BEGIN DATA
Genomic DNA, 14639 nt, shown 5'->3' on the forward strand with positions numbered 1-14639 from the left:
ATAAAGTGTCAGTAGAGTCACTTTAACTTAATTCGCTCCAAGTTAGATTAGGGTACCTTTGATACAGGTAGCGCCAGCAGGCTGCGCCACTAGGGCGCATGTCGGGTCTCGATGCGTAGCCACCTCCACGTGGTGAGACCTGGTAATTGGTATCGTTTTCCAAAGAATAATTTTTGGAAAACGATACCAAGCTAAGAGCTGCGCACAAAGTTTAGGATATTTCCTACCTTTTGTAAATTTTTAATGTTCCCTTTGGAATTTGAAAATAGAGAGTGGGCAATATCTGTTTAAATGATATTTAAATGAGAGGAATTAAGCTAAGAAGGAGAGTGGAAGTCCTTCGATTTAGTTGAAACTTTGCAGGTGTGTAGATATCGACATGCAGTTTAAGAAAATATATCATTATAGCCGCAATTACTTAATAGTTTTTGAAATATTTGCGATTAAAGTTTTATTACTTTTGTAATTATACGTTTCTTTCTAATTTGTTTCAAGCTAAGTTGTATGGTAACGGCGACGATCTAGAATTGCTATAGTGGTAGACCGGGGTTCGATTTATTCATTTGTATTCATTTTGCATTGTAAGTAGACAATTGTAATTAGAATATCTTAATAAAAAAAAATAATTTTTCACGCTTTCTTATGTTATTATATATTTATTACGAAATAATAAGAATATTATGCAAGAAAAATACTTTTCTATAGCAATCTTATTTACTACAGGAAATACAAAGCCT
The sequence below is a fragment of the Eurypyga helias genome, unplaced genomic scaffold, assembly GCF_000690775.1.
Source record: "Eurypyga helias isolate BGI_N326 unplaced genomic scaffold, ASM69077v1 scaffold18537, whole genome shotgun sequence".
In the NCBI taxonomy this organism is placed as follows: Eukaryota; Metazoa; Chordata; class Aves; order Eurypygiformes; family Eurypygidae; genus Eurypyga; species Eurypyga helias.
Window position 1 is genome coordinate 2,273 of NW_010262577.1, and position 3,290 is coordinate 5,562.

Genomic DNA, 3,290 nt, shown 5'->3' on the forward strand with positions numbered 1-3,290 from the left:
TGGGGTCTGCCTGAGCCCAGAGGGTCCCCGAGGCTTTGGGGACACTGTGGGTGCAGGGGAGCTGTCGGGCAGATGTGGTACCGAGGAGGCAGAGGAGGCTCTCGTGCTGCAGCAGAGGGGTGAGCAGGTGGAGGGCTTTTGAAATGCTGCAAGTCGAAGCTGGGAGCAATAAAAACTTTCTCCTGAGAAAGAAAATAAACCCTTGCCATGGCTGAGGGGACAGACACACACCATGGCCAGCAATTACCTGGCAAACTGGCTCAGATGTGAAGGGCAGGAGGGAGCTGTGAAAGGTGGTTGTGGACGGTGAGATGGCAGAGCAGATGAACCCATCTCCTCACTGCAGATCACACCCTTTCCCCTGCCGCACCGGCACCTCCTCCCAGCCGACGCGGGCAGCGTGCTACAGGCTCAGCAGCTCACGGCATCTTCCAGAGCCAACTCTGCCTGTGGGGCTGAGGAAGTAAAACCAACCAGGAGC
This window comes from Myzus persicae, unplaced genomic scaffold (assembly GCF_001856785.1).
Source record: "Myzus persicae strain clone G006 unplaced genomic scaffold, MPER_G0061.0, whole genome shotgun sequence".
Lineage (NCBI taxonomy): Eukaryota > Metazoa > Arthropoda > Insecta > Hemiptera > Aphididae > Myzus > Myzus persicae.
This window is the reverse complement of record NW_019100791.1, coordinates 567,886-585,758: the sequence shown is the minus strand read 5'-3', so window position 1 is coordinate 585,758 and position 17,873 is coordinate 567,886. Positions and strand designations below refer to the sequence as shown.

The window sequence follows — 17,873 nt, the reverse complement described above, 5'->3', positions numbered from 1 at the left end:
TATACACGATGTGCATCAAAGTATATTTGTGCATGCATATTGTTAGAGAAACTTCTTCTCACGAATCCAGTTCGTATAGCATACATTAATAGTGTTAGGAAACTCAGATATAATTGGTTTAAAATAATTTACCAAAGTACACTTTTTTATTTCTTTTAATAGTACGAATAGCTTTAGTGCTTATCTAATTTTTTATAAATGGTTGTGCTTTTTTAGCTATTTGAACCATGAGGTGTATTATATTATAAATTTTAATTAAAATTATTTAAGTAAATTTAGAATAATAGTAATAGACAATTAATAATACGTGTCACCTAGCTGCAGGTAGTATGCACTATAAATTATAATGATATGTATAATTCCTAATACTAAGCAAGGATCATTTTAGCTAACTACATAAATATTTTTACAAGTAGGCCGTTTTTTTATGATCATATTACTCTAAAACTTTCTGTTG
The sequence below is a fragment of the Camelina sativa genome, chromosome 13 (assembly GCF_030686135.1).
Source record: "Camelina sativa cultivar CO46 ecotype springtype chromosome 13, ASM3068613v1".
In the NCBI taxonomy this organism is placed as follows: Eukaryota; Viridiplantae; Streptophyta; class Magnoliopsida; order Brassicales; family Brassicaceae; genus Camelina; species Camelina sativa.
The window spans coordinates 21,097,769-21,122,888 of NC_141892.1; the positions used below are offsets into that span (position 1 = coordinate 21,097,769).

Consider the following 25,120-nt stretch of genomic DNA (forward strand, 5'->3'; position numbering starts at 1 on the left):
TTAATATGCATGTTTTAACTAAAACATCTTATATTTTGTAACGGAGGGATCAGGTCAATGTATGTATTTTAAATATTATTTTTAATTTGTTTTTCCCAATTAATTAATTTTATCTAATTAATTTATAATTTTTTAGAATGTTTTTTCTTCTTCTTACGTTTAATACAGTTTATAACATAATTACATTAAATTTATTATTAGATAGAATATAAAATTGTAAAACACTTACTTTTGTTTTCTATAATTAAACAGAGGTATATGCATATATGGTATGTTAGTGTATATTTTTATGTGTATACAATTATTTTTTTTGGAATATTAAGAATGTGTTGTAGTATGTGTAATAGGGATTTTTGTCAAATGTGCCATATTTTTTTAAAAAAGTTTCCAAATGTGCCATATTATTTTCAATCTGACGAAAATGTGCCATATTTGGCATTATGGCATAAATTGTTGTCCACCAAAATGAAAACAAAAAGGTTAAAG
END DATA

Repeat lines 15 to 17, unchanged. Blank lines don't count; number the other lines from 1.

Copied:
The sequence below is a fragment of the Camelina sativa genome, chromosome 13 (assembly GCF_030686135.1).
Source record: "Camelina sativa cultivar CO46 ecotype springtype chromosome 13, ASM3068613v1".
In the NCBI taxonomy this organism is placed as follows: Eukaryota; Viridiplantae; Streptophyta; class Magnoliopsida; order Brassicales; family Brassicaceae; genus Camelina; species Camelina sativa.